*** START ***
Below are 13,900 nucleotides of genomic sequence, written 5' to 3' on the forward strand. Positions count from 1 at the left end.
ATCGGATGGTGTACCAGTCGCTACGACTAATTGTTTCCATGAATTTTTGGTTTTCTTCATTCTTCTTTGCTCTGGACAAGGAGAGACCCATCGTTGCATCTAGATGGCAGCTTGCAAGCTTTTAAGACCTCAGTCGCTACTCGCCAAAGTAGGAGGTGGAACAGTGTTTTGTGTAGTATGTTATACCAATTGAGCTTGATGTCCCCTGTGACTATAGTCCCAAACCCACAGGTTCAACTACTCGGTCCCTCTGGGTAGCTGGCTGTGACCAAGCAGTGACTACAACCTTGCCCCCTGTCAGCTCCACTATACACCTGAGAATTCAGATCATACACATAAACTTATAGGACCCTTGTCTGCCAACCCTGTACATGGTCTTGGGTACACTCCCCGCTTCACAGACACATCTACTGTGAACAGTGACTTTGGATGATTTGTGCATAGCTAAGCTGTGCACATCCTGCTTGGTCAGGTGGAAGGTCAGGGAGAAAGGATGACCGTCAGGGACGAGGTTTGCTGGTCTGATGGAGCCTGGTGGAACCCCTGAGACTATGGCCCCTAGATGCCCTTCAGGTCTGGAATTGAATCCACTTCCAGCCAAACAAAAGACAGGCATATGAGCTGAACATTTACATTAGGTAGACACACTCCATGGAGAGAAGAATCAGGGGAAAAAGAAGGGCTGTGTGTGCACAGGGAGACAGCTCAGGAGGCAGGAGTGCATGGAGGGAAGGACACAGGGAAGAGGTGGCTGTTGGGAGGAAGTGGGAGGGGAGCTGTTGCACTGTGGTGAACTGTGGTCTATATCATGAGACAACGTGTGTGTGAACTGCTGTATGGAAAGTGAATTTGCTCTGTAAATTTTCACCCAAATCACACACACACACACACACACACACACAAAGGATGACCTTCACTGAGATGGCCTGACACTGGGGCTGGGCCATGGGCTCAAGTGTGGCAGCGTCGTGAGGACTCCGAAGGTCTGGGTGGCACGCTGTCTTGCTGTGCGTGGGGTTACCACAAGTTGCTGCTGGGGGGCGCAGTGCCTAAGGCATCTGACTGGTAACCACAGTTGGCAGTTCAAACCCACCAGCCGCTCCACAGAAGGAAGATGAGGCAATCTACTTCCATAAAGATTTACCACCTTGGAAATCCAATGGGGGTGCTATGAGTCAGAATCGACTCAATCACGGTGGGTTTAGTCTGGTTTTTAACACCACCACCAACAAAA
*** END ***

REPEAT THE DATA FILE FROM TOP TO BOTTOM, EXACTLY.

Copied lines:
Below are 13,900 nucleotides of genomic sequence, written 5' to 3' on the forward strand. Positions count from 1 at the left end.
ATCGGATGGTGTACCAGTCGCTACGACTAATTGTTTCCATGAATTTTTGGTTTTCTTCATTCTTCTTTGCTCTGGACAAGGAGAGACCCATCGTTGCATCTAGATGGCAGCTTGCAAGCTTTTAAGACCTCAGTCGCTACTCGCCAAAGTAGGAGGTGGAACAGTGTTTTGTGTAGTATGTTATACCAATTGAGCTTGATGTCCCCTGTGACTATAGTCCCAAACCCACAGGTTCAACTACTCGGTCCCTCTGGGTAGCTGGCTGTGACCAAGCAGTGACTACAACCTTGCCCCCTGTCAGCTCCACTATACACCTGAGAATTCAGATCATACACATAAACTTATAGGACCCTTGTCTGCCAACCCTGTACATGGTCTTGGGTACACTCCCCGCTTCACAGACACATCTACTGTGAACAGTGACTTTGGATGATTTGTGCATAGCTAAGCTGTGCACATCCTGCTTGGTCAGGTGGAAGGTCAGGGAGAAAGGATGACCGTCAGGGACGAGGTTTGCTGGTCTGATGGAGCCTGGTGGAACCCCTGAGACTATGGCCCCTAGATGCCCTTCAGGTCTGGAATTGAATCCACTTCCAGCCAAACAAAAGACAGGCATATGAGCTGAACATTTACATTAGGTAGACACACTCCATGGAGAGAAGAATCAGGGGAAAAAGAAGGGCTGTGTGTGCACAGGGAGACAGCTCAGGAGGCAGGAGTGCATGGAGGGAAGGACACAGGGAAGAGGTGGCTGTTGGGAGGAAGTGGGAGGGGAGCTGTTGCACTGTGGTGAACTGTGGTCTATATCATGAGACAACGTGTGTGTGAACTGCTGTATGGAAAGTGAATTTGCTCTGTAAATTTTCACCCAAATCACACACACACACACACACACACACACAAAGGATGACCTTCACTGAGATGGCCTGACACTGGGGCTGGGCCATGGGCTCAAGTGTGGCAGCGTCGTGAGGACTCCGAAGGTCTGGGTGGCACGCTGTCTTGCTGTGCGTGGGGTTACCACAAGTTGCTGCTGGGGGGCGCAGTGCCTAAGGCATCTGACTGGTAACCACAGTTGGCAGTTCAAACCCACCAGCCGCTCCACAGAAGGAAGATGAGGCAATCTACTTCCATAAAGATTTACCACCTTGGAAATCCAATGGGGGTGCTATGAGTCAGAATCGACTCAATCACGGTGGGTTTAGTCTGGTTTTTAACACCACCACCAACAAAA